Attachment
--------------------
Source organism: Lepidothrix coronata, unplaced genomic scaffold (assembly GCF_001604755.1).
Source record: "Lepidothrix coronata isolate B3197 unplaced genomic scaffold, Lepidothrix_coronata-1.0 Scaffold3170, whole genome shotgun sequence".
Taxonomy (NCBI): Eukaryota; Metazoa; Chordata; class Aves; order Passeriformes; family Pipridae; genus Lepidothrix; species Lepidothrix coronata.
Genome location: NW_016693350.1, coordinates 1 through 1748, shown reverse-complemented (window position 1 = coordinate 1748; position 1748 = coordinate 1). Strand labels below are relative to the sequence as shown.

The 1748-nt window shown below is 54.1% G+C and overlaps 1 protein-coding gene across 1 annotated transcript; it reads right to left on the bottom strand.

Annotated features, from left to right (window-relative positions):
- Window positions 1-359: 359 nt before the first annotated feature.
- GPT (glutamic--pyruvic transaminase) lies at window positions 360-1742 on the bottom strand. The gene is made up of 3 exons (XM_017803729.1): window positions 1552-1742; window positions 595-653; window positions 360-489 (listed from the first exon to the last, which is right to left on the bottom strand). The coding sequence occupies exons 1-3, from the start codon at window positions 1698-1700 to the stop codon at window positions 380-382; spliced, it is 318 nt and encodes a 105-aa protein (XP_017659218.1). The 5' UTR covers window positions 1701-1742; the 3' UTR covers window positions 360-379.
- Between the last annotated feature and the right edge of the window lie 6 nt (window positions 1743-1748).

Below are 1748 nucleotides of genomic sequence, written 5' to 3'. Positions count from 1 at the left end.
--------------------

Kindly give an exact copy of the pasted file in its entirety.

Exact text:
Source organism: Lepidothrix coronata, unplaced genomic scaffold (assembly GCF_001604755.1).
Source record: "Lepidothrix coronata isolate B3197 unplaced genomic scaffold, Lepidothrix_coronata-1.0 Scaffold3170, whole genome shotgun sequence".
Taxonomy (NCBI): Eukaryota; Metazoa; Chordata; class Aves; order Passeriformes; family Pipridae; genus Lepidothrix; species Lepidothrix coronata.
Genome location: NW_016693350.1, coordinates 1 through 1748, shown reverse-complemented (window position 1 = coordinate 1748; position 1748 = coordinate 1). Strand labels below are relative to the sequence as shown.

The 1748-nt window shown below is 54.1% G+C and overlaps 1 protein-coding gene across 1 annotated transcript; it reads right to left on the bottom strand.

Annotated features, from left to right (window-relative positions):
- Window positions 1-359: 359 nt before the first annotated feature.
- GPT (glutamic--pyruvic transaminase) lies at window positions 360-1742 on the bottom strand. The gene is made up of 3 exons (XM_017803729.1): window positions 1552-1742; window positions 595-653; window positions 360-489 (listed from the first exon to the last, which is right to left on the bottom strand). The coding sequence occupies exons 1-3, from the start codon at window positions 1698-1700 to the stop codon at window positions 380-382; spliced, it is 318 nt and encodes a 105-aa protein (XP_017659218.1). The 5' UTR covers window positions 1701-1742; the 3' UTR covers window positions 360-379.
- Between the last annotated feature and the right edge of the window lie 6 nt (window positions 1743-1748).

Below are 1748 nucleotides of genomic sequence, written 5' to 3'. Positions count from 1 at the left end.